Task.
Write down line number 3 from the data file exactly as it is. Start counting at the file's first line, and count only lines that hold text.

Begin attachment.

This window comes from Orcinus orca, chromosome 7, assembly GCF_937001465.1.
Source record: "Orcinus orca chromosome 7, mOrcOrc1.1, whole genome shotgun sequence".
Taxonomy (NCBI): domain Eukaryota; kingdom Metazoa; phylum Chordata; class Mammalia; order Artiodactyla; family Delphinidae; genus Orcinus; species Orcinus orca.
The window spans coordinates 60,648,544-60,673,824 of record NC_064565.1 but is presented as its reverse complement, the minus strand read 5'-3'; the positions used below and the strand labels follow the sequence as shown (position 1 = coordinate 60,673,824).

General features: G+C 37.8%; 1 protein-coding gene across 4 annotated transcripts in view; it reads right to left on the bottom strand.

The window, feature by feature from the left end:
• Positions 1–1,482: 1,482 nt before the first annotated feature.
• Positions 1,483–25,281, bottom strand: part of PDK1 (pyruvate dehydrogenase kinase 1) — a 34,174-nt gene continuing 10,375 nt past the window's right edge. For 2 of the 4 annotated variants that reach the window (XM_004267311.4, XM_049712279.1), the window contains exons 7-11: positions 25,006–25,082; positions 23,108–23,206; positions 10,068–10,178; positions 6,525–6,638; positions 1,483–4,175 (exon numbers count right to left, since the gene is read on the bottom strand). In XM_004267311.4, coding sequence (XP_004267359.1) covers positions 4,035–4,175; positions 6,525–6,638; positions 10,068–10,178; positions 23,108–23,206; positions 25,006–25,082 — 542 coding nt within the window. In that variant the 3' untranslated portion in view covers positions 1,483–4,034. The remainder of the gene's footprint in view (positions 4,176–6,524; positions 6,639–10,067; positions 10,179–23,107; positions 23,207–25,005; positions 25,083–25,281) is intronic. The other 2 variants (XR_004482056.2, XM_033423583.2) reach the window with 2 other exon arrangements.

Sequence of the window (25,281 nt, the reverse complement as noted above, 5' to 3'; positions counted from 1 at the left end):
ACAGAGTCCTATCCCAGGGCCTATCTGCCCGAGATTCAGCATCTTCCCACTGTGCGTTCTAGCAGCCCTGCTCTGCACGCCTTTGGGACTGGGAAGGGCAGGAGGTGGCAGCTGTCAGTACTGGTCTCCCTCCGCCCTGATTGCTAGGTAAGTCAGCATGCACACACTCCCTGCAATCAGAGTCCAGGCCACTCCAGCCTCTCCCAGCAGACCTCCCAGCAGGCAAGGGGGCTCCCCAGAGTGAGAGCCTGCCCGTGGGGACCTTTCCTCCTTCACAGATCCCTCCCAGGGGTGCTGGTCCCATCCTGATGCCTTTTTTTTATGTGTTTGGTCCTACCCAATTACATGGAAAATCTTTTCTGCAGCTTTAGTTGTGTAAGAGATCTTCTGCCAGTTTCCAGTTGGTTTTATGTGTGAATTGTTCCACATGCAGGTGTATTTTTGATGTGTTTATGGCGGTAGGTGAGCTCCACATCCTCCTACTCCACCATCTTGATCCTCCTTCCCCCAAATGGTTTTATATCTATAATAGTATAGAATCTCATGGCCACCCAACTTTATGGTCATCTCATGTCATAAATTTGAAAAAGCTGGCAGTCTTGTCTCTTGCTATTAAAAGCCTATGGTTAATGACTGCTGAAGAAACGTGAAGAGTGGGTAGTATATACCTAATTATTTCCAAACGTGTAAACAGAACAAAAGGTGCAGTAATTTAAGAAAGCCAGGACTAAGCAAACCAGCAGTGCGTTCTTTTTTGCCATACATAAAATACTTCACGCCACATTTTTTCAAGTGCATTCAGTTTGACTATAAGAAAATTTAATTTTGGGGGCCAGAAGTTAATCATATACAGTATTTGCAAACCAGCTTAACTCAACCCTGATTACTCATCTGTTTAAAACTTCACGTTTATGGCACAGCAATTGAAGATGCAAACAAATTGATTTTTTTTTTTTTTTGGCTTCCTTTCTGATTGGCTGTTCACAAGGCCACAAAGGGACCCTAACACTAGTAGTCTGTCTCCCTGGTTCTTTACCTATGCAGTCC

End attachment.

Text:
Taxonomy (NCBI): domain Eukaryota; kingdom Metazoa; phylum Chordata; class Mammalia; order Artiodactyla; family Delphinidae; genus Orcinus; species Orcinus orca.